Very well said! You might also consider reading this https://timeslawyers.com.au/separated-with-partner/ on what to do after separation. Best luck on us.
I would recommend to hire a professional divorce attorney
Always a wise move.
Please understand I am not someone who shares this personal information easily. But I am clutching at straws here and need some advice. I am in a 30-year marriage with 6 children. Youngest is 14. My husband is not a bad person but we have no emotional connection anymore. I am not respected or listened to. My children follow his lead and consistently disregard me and are disrespectful even in front of him. He says nothing. They stand by him and he by his silence by them.
I have started therapy however the continuation may not materialise for some months. Perhaps a little knowledge is really a very bad thing. It appears that my marital relationship has developed to mimic my relationship with my father. A man who was emotionally unavailable to me did not protect me or stand up for me and was unreliable and someone I was trying to make love me. I do not expect my husband to be a hero but I would take the bullet for him and be expecting a reciprocal relationship. But this is not the case. This has been highlighted with my husbands’ behaviour towards me over the past 3 years. I am 56 years old. I sleep on the floor of our office and have been for some time. This does not bother anyone in our household. I can not sleep next to him as I am conscious it is a time when he starts arguments and I get anxious and can’t sleep. I have stopped arguing with him. I have stopped sharing personal information good or bad as it just opens avenues for him to shout and be verbally mean and nasty towards me. He is cutting. After I try to point it out he says I’m shouting and screaming. eventually, he will half-heartedly apologise. I can not emotionally trust him. This even happens when things seem to be going well. When I have pointed out that what he is doing is hurting me he laughed and carried on.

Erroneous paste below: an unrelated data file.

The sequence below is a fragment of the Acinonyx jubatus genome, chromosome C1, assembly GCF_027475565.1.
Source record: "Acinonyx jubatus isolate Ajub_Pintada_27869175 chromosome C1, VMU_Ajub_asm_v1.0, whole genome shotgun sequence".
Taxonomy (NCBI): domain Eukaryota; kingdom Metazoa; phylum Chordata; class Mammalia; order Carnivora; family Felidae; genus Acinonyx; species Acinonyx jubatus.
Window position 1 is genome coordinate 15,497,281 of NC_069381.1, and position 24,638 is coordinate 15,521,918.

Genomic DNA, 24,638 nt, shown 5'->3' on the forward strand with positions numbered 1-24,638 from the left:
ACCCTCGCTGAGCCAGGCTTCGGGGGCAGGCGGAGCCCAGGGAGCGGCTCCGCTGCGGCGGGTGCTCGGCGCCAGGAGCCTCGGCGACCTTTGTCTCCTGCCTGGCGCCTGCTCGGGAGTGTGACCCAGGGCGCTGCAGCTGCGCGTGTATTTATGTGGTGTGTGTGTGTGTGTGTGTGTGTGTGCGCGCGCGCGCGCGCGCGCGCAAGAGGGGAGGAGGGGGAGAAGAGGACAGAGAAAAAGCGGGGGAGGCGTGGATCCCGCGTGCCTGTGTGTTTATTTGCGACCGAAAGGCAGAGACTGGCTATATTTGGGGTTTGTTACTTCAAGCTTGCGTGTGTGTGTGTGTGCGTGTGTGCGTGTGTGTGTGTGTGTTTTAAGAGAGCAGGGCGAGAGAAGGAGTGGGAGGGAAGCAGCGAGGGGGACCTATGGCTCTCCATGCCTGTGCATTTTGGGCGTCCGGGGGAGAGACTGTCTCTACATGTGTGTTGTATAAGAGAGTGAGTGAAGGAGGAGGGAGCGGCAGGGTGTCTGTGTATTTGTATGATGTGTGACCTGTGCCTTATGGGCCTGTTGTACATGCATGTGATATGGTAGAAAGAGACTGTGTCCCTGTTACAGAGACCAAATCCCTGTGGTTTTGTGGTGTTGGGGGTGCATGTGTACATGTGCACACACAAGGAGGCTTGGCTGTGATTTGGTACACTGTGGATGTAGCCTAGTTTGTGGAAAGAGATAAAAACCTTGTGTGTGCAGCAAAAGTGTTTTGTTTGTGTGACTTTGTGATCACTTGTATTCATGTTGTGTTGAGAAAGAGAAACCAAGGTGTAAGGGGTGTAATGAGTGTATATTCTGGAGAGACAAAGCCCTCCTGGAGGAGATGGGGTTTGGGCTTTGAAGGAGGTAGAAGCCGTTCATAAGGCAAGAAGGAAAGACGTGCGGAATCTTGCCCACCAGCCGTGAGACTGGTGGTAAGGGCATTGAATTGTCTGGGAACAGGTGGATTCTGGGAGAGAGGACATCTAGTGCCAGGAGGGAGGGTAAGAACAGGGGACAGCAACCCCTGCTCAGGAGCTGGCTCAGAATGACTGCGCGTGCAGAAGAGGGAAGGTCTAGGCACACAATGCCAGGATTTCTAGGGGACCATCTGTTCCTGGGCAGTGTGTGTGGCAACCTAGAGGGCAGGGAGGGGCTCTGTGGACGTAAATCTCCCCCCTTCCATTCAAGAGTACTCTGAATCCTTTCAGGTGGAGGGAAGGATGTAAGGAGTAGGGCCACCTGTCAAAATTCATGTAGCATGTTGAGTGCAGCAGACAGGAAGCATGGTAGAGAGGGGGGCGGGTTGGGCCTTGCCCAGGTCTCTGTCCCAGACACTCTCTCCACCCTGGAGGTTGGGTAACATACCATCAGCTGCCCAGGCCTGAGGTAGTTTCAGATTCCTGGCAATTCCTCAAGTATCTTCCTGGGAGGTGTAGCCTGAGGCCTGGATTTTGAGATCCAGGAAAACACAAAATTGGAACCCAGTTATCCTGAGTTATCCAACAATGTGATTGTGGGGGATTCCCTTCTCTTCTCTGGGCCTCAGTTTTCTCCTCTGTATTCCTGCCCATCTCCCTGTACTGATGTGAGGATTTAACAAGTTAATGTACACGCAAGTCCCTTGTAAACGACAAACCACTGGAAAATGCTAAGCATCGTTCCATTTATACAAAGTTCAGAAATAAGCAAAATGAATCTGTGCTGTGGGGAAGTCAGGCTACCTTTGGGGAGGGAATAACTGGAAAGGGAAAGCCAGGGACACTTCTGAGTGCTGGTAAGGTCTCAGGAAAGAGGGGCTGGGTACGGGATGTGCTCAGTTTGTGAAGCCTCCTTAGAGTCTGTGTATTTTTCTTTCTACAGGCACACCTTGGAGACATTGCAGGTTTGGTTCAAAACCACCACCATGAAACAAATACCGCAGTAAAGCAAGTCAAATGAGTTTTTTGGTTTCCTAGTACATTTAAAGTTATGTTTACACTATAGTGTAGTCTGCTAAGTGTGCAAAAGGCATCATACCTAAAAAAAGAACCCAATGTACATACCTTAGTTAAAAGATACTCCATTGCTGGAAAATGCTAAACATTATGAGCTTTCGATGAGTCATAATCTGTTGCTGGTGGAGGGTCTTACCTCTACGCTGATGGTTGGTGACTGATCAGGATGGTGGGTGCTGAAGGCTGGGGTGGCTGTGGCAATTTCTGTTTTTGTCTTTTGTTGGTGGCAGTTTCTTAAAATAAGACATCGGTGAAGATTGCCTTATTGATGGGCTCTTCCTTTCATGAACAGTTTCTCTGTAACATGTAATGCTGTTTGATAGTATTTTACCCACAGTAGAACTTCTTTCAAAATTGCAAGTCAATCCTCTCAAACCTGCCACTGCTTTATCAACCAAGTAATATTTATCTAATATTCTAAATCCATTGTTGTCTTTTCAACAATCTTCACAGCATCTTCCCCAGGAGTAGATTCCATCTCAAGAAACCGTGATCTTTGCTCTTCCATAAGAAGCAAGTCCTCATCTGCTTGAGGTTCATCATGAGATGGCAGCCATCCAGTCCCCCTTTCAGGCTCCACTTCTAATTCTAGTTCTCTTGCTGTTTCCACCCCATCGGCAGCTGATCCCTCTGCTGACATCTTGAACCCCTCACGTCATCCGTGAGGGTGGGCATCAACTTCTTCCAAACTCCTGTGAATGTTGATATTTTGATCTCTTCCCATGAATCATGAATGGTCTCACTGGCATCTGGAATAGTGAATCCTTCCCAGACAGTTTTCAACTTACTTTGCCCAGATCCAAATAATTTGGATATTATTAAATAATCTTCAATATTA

I have nowhere to turn and no one to rely on except myself. I have no money and no real skills. Honestly, things feel very hopeless at the moment.
My father died last year and has opened a whole can of worms with regards to my childhood hence why I am seeking out therapy to make sure that I have done everything I can. But the more I speak about things thé clearer it becomes that there is nothing left for me here. I still care about my husband but it is not reciprocated. He consistently disrespects and disregards me. our relationship is nothing more than managing logistics. He is nice when he wants sex and once that is done everything is calm for a few days until something happens to annoy him at work or home regardless of what it is he will find me and yell at me. Apart from the sex, there is no intimate connection.
I apologise it seems I have spilt my guts. 😔 I am generally a strong person at least on the outside. Now
I am just lonely and afraid. I have no idea what to do. If I leave how I will lose my kids, he will not be kind or amicable. if I stay I am hurting them with my sadness.
Most of all I am angry with myself because I have made bad choices. This marriage was a bad choice and I have wasted 30 years of my life with a man that has no interest or time for me but would rather sit on his phone. I am gutted.
I’m sorry if this is not the right place to say all this stuff. I need help you navigate a path.